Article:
Like most multi-function wristwatches, the Suunto Core gives approximate altitude measurements based on changes in absolute air pressure; a reference is fixed at a given (or known) altitude, and any drop in air pressure is interpreted as an increase in altitude. What this means is that, first, the reference altitude (or air pressure) needs to be adjusted from time to time (it is best to do this at sea level), because high-speed elevators and airplane flights will confuse the built-in altimeter and barometer. And second, the measurements are merely indicative, and shouldn’t be made the basis in determining the precise height of any given mountain.

Against real-world conditions, the Core Light Green’s altimeter provided accurate readings, given the limitations. I fixed the altitude at the start of my trek up Mt. Kinabalu, and provided my trek companions with assurances about how much we’ve achieved (and how much more we would have to toil) in terms of vertical distance. In this sense, the altimeter, though off by a few meters, gave us a sense of place. In the sport of mountaineering, expectations play a huge part in a tiring day when the trek drags on for many hours up steep slopes. This way, you can budget your energy, and pour the last iota of your strength to get to the campsite, or in the case of Mt. Kinabalu, the Laban Rata dormitory.

And while waiting for the sun to rise at the summit of Southeast Asia’s highest peak at a little after 5am, I noticed that my reading was less than 15 meters off the actual height of the mountain – this was an acceptable difference, since I certainly was not expecting laser precision, and because I wasn’t keen on lugging along a GPS devise. The wait was taking a little long and we were beginning to shiver violently, so I was asked what the temperature was. I took off the Suunto Core (body temperature tends to influence the temperature reading) and after a few minutes, it informed me that we were close to freezing (3 degrees Centigrade!).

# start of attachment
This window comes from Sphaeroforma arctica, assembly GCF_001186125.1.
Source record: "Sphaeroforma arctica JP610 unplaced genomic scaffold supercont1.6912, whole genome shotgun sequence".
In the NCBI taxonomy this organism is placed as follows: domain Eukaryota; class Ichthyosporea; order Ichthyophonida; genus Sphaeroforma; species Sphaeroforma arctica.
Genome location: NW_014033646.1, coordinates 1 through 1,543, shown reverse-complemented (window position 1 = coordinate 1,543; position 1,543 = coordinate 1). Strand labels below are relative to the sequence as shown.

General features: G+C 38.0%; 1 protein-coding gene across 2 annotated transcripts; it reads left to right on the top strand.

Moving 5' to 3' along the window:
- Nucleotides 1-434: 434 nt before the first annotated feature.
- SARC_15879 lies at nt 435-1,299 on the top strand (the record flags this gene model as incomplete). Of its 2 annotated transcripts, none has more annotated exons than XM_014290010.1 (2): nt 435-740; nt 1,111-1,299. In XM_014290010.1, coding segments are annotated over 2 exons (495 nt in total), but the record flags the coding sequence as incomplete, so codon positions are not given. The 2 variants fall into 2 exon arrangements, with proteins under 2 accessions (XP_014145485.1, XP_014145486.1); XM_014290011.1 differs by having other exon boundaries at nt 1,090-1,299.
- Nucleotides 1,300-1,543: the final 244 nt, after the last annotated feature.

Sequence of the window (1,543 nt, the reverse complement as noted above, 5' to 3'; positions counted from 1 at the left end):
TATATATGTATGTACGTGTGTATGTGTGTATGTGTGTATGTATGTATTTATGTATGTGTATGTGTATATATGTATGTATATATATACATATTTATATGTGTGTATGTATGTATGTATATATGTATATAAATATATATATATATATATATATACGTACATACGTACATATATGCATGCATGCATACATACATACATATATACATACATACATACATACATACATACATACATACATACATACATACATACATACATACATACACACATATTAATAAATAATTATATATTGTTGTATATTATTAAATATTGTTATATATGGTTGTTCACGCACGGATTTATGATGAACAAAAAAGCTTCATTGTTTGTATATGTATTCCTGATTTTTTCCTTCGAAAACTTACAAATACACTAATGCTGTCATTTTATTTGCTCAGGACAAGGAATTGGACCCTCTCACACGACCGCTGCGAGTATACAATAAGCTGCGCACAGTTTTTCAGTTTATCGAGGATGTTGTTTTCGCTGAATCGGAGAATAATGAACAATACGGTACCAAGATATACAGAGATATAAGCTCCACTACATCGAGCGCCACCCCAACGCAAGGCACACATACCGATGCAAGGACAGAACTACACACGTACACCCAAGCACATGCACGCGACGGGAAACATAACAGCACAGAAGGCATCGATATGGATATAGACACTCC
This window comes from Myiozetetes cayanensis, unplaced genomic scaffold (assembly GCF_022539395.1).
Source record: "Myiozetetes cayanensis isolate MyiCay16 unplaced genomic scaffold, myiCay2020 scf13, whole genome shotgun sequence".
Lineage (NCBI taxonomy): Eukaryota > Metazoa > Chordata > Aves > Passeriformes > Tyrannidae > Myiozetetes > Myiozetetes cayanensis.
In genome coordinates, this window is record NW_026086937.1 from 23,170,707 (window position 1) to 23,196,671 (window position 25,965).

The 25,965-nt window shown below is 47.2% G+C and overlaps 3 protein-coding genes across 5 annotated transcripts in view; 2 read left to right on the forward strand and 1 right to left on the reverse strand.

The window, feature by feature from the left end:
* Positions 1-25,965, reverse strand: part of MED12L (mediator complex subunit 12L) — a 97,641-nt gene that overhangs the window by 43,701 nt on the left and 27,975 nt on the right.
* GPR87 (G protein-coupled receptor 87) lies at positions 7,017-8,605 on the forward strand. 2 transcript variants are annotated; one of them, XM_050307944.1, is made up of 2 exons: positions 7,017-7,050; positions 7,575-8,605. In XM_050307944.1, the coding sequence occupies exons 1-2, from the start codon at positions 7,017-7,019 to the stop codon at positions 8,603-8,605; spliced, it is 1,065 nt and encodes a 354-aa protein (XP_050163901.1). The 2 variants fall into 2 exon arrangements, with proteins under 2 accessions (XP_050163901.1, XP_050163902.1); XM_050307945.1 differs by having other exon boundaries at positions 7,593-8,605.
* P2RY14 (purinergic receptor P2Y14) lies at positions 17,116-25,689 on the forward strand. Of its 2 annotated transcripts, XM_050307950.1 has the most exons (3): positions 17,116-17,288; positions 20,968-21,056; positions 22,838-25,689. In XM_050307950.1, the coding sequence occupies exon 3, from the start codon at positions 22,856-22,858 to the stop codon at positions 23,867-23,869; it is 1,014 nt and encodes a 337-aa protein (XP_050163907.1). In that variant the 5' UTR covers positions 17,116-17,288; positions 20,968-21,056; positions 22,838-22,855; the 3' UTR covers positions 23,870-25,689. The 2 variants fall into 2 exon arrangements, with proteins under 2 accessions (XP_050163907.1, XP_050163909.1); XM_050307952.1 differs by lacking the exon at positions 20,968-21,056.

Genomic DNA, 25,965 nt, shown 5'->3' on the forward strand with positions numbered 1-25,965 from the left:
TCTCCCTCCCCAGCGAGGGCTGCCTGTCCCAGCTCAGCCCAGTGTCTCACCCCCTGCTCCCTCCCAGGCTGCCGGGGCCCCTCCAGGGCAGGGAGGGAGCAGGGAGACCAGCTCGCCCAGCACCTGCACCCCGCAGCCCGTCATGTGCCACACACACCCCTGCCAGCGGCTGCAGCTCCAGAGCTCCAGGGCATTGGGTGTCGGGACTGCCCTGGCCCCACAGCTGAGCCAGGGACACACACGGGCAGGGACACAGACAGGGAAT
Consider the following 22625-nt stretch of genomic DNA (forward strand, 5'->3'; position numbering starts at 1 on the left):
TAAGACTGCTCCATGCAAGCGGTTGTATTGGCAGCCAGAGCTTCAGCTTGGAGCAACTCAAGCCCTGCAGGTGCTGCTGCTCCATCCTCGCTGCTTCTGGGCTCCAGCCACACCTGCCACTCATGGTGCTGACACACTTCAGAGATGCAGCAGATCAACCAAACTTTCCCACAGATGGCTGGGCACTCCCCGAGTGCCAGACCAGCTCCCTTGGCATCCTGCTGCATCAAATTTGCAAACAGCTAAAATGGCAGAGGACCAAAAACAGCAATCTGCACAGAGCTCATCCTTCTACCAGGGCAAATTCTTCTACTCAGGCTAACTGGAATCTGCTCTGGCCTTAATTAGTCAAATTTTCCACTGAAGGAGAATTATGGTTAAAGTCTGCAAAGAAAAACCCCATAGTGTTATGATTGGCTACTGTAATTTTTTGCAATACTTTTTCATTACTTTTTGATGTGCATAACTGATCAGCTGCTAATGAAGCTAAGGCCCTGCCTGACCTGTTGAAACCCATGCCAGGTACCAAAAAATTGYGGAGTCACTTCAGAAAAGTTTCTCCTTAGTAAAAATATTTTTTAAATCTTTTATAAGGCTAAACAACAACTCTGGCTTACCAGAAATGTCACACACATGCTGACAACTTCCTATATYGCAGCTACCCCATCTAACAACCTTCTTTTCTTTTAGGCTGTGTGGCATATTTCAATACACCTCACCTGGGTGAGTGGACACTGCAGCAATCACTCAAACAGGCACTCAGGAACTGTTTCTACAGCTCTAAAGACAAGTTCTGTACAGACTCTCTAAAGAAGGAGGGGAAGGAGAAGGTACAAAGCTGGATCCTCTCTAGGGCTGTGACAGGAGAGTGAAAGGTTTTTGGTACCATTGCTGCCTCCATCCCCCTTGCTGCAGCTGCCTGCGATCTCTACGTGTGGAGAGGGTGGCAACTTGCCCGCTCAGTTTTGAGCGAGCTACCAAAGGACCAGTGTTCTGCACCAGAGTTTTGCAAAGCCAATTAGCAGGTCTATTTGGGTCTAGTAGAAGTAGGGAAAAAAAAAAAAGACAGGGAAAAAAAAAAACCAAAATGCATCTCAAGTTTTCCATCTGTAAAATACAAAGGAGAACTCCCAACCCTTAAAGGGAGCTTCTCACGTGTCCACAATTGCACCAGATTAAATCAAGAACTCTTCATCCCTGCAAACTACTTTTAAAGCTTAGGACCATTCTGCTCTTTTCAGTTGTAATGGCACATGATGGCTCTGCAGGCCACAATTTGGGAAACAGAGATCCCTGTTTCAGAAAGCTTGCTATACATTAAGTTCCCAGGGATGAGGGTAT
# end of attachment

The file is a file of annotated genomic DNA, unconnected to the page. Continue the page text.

The Suunto Core also has other functions which might be the envy of other watches in its category. It is equipped with a storm alarm, and gives a series of beeps if the air pressure continues its downtrend in the last three hours. Another useful function of the Suunto Core, among its many others not all of which will get mentioned in this review, is its sunrise/sunset database of key cities around the world. It makes for snappy conversations such as the one I had with a friend while walking around in Kuala Lumpur. I told my friend that we were scheduled to meet someone at 7pm. “But it isn’t even sunset yet!” my friend replied, obviously losing track of time. I said that the sun doesn’t set until 7:28pm. “Did you just come up with that?” he asked. And I said “No, my watch tells me so.” True enough, we still had ample light at half past 6 in the evening.

And the best part about the Suunto Core Light Green is that it seamlessly makes its transition from a hard-core outdoor devise to a preppy yet sporty-looking watch. I came down the mountain, took off my dog tag, and peeled off my ready-for-battle trekking gear. But the watch remained on my wrist. Since a watch is possibly the only accessory I get to wear these days, I was glad that I got to sample the Suunto Core Light Green, even for just a short time. And I can’t wait to own one.